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Why first-time buyer’s headache has become a migraine

Nia Williams

May 6, 2015

Tony Ward is president and CEO of Clayton Euro Risk

 

Given comments in the media this week, I feel I need to follow up on my last blog: the urgent need for assistance for first-time buyers.

I was saddened – although not surprised – to learn that recent research from KPMG suggests that property is just ‘out of reach’ for average salary earners.

In fact, a first-time buyer in London would need to earn an annual wage of £76,971, which is £50,000 more than the national average salary of £22,044. 

Indeed, for the country as a whole, the average wage needed to buy a first home is £40,553, so hardly a feasible option for many people.

Jan Crosby, head of housing at KPMG, said: “These figures make for frightening reading. Now, unless you earn above average or receive an inheritance, it is unlikely you will be able to afford to buy.”

The research also pointed out that while three-quarters of people would prefer to buy rather than rent, two-thirds believe there is insufficient housing. I’m surprised it’s as little as two-thirds!

So what’s to be done?

Various schemes are out there and some new ones are possibly coming along, depending in the outcome of the election.

The parties have made a range of promises to help this market – from the provision of starter homes to stamp duty ‘holidays’ for first-time buyers – but will these initiatives make any real impact? 

Help to Buy ISAs will be introduced in the autumn regardless of which party occupies No. 10.

However, the Help to Buy mortgage guarantee scheme is due to end on 31 December 2016 while its sister scheme, the Help to Buy equity loan, is extended until 2020.

Lenders can do their bit by being innovative.

If the right affordability checks are made and criteria adopted, then products can be priced accordingly to suit this market.

And lenders are starting to do more – partly because they have realised that they must attract this market to assist with their gross mortgage lending targets.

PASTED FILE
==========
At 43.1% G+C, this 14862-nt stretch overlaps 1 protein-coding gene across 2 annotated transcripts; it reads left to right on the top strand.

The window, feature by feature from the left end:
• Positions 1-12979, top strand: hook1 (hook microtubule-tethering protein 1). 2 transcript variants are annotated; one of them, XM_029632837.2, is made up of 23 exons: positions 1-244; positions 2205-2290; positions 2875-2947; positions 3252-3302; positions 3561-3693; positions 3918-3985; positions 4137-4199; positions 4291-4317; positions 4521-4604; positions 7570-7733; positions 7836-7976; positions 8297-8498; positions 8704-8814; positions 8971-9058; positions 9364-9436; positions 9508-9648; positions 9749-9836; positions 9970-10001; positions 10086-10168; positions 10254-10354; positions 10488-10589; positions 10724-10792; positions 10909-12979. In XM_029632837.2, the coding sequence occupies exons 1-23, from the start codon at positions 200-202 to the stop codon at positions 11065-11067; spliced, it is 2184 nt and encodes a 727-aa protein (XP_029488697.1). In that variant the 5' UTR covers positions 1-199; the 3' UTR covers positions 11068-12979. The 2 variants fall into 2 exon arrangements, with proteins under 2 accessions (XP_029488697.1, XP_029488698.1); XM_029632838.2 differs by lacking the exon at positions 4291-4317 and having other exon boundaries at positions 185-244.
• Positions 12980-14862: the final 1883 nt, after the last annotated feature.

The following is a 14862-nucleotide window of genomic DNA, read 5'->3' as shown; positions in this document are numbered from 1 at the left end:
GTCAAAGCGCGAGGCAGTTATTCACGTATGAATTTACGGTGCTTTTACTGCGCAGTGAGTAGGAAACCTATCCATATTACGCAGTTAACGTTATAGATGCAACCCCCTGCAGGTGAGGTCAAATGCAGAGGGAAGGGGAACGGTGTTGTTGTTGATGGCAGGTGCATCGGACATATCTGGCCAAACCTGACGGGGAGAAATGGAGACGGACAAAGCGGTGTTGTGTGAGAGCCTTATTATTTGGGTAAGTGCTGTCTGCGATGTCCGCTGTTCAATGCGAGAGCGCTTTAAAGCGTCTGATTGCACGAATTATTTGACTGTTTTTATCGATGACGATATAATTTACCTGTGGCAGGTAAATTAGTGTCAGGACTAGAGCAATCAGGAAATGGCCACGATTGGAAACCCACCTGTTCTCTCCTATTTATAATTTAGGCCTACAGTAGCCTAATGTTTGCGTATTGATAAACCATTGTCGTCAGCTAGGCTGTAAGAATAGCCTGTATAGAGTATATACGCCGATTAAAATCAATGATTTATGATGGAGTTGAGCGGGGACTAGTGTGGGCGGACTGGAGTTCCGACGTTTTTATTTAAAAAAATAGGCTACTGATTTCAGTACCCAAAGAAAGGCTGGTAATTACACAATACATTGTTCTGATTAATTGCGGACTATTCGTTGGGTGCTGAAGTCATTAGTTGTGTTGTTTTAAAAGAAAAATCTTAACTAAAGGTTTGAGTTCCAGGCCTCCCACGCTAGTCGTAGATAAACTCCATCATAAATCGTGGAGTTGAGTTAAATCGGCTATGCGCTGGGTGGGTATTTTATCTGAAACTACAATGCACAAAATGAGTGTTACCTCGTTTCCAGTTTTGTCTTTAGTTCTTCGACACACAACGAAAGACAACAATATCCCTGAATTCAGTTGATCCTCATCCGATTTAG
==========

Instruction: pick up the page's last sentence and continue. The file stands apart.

Take for example Barclays, which has just revamped its Family Springboard mortgage with a stepped reduction in interest rates over a three-year period. The product is available to 95% LTV and has no fee. ‘Helpers’ are expected to deposit 10% of the purchase price into a Barclays account but this will be released after three years with interest, as long as repayments are kept up to date. 

Andrew Montlake from Coreco noted that this product ‘shows that innovation can exist in the current environment and these improvements confirm that there are lenders out there that want to lend and support the first-time buyer market’.

I agree. What we need is more of the same.

 

Marty Finegold

 

On an entirely different note, like many others in the mortgage market I was saddened to hear of the death in March of Marty Finegold.

Marty was a clever man: I first met him when he was a Goldman Sachs bond trader in the 1980s.

He had a keen strategic brain. He didn’t get everything right but then who does?

He tried to implement the common electronic trading initiative through IFOnline which proved harder than he thought it would but I suspect it was more to do with the market not being ready.

He will forever be remembered as the man who brought Kensington to the market. He was a private man – not sure he would want to see his name in the press but it seems wrong not to acknowledge him in my view.

He shall be remembered and missed.


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